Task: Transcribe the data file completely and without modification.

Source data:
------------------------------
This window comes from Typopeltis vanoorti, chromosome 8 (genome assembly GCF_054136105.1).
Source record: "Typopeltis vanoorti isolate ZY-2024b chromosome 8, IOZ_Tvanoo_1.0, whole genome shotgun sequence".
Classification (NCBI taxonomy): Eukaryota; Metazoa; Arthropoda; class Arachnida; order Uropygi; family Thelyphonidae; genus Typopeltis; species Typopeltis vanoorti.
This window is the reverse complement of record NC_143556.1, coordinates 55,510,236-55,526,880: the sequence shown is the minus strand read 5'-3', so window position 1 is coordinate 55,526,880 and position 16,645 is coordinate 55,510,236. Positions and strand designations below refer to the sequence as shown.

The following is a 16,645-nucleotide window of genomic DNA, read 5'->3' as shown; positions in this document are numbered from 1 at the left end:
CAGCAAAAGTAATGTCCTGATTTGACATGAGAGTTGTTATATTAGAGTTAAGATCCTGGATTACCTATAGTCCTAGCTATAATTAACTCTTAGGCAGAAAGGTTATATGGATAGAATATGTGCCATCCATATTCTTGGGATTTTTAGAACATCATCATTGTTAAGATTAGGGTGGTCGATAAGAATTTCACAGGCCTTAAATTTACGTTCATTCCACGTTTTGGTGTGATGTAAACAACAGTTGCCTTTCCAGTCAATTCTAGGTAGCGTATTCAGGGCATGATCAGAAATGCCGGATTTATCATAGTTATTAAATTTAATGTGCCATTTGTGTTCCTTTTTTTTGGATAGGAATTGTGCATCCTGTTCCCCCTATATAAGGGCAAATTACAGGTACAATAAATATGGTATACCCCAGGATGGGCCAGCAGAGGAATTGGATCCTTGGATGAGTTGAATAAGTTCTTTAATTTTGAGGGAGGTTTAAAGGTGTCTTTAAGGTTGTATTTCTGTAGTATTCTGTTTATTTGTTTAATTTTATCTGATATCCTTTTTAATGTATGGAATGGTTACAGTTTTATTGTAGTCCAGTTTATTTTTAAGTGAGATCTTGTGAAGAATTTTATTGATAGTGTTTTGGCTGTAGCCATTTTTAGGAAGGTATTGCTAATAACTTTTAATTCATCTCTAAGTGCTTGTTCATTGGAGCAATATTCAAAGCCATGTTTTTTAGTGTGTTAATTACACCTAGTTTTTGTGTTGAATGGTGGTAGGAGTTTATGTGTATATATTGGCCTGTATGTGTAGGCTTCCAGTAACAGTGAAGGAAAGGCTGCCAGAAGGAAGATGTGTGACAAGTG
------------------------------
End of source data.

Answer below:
This window comes from Typopeltis vanoorti, chromosome 8 (genome assembly GCF_054136105.1).
Source record: "Typopeltis vanoorti isolate ZY-2024b chromosome 8, IOZ_Tvanoo_1.0, whole genome shotgun sequence".
Classification (NCBI taxonomy): Eukaryota; Metazoa; Arthropoda; class Arachnida; order Uropygi; family Thelyphonidae; genus Typopeltis; species Typopeltis vanoorti.
This window is the reverse complement of record NC_143556.1, coordinates 55,510,236-55,526,880: the sequence shown is the minus strand read 5'-3', so window position 1 is coordinate 55,526,880 and position 16,645 is coordinate 55,510,236. Positions and strand designations below refer to the sequence as shown.

The following is a 16,645-nucleotide window of genomic DNA, read 5'->3' as shown; positions in this document are numbered from 1 at the left end:
CAGCAAAAGTAATGTCCTGATTTGACATGAGAGTTGTTATATTAGAGTTAAGATCCTGGATTACCTATAGTCCTAGCTATAATTAACTCTTAGGCAGAAAGGTTATATGGATAGAATATGTGCCATCCATATTCTTGGGATTTTTAGAACATCATCATTGTTAAGATTAGGGTGGTCGATAAGAATTTCACAGGCCTTAAATTTACGTTCATTCCACGTTTTGGTGTGATGTAAACAACAGTTGCCTTTCCAGTCAATTCTAGGTAGCGTATTCAGGGCATGATCAGAAATGCCGGATTTATCATAGTTATTAAATTTAATGTGCCATTTGTGTTCCTTTTTTTTGGATAGGAATTGTGCATCCTGTTCCCCCTATATAAGGGCAAATTACAGGTACAATAAATATGGTATACCCCAGGATGGGCCAGCAGAGGAATTGGATCCTTGGATGAGTTGAATAAGTTCTTTAATTTTGAGGGAGGTTTAAAGGTGTCTTTAAGGTTGTATTTCTGTAGTATTCTGTTTATTTGTTTAATTTTATCTGATATCCTTTTTAATGTATGGAATGGTTACAGTTTTATTGTAGTCCAGTTTATTTTTAAGTGAGATCTTGTGAAGAATTTTATTGATAGTGTTTTGGCTGTAGCCATTTTTAGGAAGGTATTGCTAATAACTTTTAATTCATCTCTAAGTGCTTGTTCATTGGAGCAATATTCAAAGCCATGTTTTTTAGTGTGTTAATTACACCTAGTTTTTGTGTTGAATGGTGGTAGGAGTTTATGTGTATATATTGGCCTGTATGTGTAGGCTTCCAGTAACAGTGAAGGAAAGGCTGCCAGAAGGAAGATGTGTGACAAGTG